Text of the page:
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After an a object is formed through direct laser sintering, as a post-processing procedure the object is sent for hot-isostatic pressing, In hot isostatic pressing the sintered object is placed in a mold and then pressure and heat are applied. I was wondering what would go wrong if the bare object without the mold was made to undergo pressing? Remember the sintered object already has a shape acquired during sintering so it may need a mold to get a specific shape during pressing. My assumption- In hot isostatic pressing the object might get softened and hence deformed due to heat and thus the requirement of a mold to keep the object firm. Is this assumption true?? And apart from deformation are there any other undesirable effects caused to the un-molded object during hot isostatic pressing?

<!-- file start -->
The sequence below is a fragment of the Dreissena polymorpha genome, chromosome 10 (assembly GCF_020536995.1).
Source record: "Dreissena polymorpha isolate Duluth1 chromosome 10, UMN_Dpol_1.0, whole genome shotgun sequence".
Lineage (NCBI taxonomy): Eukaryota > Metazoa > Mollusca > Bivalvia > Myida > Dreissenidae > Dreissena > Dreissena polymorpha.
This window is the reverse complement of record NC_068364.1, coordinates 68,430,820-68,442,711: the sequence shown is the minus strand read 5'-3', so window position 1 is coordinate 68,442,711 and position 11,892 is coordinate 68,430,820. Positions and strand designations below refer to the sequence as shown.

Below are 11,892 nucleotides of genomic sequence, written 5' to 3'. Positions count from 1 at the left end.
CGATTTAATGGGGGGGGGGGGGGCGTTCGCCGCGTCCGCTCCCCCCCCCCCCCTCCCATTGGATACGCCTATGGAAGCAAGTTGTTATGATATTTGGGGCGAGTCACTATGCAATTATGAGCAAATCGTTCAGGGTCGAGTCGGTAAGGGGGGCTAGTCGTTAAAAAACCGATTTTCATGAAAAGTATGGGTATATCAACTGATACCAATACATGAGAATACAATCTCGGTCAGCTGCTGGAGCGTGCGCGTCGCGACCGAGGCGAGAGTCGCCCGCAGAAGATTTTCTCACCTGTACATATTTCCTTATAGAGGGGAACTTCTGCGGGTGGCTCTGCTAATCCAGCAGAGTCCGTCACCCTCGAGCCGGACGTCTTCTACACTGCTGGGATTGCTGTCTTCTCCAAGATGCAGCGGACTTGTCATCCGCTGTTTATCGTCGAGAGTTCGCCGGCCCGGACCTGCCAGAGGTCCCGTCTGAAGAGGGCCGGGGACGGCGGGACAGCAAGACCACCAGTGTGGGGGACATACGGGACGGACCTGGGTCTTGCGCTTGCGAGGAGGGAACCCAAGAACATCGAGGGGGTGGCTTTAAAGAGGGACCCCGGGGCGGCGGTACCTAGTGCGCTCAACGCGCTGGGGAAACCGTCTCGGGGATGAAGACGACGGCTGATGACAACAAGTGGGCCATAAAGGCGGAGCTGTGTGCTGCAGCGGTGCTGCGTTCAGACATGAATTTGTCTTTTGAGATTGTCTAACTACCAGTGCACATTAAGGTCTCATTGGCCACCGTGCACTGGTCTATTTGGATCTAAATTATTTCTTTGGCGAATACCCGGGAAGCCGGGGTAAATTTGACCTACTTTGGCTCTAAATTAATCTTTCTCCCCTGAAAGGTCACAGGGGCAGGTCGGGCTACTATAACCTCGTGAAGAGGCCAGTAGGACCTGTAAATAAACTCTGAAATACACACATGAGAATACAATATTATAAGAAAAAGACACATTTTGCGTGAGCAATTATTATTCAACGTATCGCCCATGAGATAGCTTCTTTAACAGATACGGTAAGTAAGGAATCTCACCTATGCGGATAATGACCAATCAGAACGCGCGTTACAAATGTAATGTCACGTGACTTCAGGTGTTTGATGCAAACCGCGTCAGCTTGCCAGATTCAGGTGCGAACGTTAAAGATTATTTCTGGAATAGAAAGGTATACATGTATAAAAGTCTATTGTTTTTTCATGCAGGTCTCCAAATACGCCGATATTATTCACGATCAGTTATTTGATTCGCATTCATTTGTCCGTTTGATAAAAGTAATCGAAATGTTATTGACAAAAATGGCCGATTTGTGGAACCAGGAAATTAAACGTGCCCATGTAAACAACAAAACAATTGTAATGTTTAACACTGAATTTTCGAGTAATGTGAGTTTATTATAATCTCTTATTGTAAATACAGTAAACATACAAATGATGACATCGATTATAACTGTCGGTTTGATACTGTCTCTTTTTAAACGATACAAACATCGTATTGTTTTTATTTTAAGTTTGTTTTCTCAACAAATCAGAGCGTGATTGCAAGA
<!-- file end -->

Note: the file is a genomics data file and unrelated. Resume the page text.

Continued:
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    $\begingroup$ It isn't done in a mold, not at the company I work. Very high pressure and temperature of an inert gas in a pressure vessel. We print in Aluminum-, Titanium- and Nickel based Superalloys. Note that it isn't that porous to change the dimensions drastically. $\endgroup$
    – 0scar
    Feb 20 '20 at 23:07
  • $\begingroup$ @0scar Is there any specific name given to the process $\endgroup$
    – Somanna
    Feb 21 '20 at 15:28

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